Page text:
Lorton lies at the northern end of Lorton Vale, a beautiful valley which runs from Cockermouth in the north-west to Buttermere in the south-east. The river Cocker runs the full length of the valley, and at the end of the 18th century its fast flowing tributaries that flow down from the fells, through the village were used as the motive power for flour and linen mills. Some of these mill buildings survive today. Either side of Boon Beck bridge are buildings which used to be a linen mill but were later used by the Jennings family as their brewery. The 'Yew Tree Hall', now the village hall, was once the brewery malt house. Jennings moved to Cockermouth at the end of the 19th century and their ales are still brewed there. Naturally farming has been a significant part of village life, indeed, many of the cottages there today started life as barns.
Three other parts of the village are worthy of mention here. The church, built in the early 19th century has some attractive monuments, and the headstones show many local families. One of these is to Richard Harbord who died in 1878, the original owner of Lorton Park, an attractive feature of High Lorton. On the other side of the road which runs by the church and which was the boundary between High and Low Lorton is Lorton Hall which is built around a 15th century pele tower. The boundary has little significance today, with both High and Low Lorton being referred to as Lorton.
John Wesley preached three times in Lorton, in 1752, 1759 and 1761. Just along the road from the cottages is a chapel, built in his memory in 1840, and up until recently was still used for services, albeit only once a year. Close to the boundary wall of Lorton Park stands a small round 'castle' with battlements at the top. It would be lovely to imagine children from the estate using this as a play castle, but in fact it was a smoke house for smoking fish and hams.The village school, next to the tennis courts (visiting players welcome) was built in 1895 and has a number of commemorative plaques, including one from the Diamond Jubilee of Queen Victoria in 1897.The village pub, The Wheatsheaf, serves lunchtime and evening meals, and naturally the local Jennings ales. It has a small but attractive garden with bench seating for those long hot summer days.Lorton has its own small, village shop where most necessities can be purchased, please visit their website for further information. Larger shops are found in nearby Cockermouth and Keswick, both of which have a post office.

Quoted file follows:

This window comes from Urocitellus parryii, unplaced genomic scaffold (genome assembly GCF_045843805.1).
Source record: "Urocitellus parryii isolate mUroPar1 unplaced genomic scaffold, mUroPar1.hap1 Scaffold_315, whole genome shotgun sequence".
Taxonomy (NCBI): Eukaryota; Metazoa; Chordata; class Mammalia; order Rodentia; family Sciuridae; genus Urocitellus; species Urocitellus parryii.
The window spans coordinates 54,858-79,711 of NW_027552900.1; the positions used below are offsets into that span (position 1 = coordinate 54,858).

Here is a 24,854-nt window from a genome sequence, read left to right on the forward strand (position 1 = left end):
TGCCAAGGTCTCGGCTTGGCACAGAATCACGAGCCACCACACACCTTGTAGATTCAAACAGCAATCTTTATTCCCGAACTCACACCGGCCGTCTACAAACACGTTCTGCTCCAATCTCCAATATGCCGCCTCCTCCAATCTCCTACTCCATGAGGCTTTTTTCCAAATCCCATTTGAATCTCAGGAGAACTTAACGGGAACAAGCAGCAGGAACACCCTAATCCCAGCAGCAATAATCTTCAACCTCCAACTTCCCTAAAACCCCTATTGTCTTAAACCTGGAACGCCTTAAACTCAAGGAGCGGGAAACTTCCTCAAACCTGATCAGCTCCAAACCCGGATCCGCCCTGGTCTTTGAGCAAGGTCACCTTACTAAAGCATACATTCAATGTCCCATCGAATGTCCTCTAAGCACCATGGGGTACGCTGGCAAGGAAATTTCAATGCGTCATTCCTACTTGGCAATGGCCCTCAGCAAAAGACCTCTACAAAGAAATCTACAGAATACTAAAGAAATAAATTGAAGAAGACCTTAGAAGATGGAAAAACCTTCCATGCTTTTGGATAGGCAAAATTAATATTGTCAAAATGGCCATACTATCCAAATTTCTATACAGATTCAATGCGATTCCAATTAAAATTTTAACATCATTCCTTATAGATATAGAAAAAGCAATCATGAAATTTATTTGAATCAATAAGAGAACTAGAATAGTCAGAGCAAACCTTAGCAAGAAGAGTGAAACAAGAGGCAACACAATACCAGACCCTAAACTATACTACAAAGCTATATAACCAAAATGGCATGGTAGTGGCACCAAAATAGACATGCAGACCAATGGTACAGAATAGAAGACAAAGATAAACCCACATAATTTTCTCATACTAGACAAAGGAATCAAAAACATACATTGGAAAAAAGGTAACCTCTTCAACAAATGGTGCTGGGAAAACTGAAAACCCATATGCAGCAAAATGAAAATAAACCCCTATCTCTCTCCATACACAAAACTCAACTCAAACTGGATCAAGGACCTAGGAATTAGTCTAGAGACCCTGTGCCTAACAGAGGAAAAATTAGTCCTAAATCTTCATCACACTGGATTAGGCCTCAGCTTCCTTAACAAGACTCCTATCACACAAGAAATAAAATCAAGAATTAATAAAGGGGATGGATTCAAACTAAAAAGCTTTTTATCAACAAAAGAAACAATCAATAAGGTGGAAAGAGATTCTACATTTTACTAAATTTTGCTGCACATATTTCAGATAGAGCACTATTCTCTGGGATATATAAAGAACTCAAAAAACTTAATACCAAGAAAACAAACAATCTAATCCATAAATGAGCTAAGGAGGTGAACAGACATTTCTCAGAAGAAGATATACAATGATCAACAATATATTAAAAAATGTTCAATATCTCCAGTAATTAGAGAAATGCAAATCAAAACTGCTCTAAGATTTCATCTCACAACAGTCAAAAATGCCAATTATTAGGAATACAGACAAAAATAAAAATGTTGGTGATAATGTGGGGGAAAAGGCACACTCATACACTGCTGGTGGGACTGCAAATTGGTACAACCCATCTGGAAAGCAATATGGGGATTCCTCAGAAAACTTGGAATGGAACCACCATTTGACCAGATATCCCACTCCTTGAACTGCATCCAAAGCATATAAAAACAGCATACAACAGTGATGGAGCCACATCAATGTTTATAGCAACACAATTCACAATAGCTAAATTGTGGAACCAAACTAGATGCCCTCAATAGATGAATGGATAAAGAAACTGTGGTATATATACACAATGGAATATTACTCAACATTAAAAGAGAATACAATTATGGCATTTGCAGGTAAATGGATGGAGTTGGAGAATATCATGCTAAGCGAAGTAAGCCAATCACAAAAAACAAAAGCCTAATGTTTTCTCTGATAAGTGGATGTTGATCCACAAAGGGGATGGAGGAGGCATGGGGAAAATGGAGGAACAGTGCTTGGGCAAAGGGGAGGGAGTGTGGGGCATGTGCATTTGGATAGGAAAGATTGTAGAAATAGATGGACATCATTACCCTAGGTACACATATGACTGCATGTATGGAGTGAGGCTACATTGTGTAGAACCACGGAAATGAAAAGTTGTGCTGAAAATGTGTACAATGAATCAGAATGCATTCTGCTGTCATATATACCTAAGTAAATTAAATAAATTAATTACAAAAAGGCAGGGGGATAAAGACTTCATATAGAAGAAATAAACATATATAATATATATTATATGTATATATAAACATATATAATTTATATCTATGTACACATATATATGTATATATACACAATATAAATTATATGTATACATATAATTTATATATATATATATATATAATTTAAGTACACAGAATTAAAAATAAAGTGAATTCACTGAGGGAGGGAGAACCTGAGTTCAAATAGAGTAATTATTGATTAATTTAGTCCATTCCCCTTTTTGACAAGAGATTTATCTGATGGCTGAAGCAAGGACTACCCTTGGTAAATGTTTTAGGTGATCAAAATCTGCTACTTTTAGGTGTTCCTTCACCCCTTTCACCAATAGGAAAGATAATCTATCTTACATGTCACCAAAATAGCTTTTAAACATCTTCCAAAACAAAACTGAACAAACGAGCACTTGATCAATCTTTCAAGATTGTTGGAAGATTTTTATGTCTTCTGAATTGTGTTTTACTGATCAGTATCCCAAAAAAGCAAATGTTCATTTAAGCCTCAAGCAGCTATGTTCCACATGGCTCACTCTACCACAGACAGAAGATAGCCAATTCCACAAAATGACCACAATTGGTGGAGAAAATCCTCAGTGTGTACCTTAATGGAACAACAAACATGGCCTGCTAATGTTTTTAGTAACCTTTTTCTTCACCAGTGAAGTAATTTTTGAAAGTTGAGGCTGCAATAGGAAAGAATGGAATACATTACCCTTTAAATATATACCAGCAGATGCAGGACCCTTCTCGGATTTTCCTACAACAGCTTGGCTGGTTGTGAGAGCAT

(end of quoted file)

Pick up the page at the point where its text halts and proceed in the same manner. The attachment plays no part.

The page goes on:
Walking Round Lorton
Lorton is an attractive village which will repay a casual stroll along its little used lanes - it is easy to select a round route from the map. There are principally two footpath routes, one runs from just past the Lorton Park smokehouse, across the fields to the lane by the church. From here it goes through the churchyard and across to the B5289 Cockermouth to Buttermere road, emerging just beside the pub. The other path runs from High Mill bridge. alongside Whit Beck to High Whitbeck Bridge and on across more fields to Whitbeck Bridge on the B5289.The village shop is about 400 metres from the cottages. There is a daily bus service from here to both Keswick (a circular route - The Honister Rambler - via either Whinlatter as the 77a, or via Buttermere as the 77) and Cockermouth. These services run about four times daily. The times will vary depending on the time of year, so if you intend to use them, it's best to confirm times and stopping places with the shop just before you go.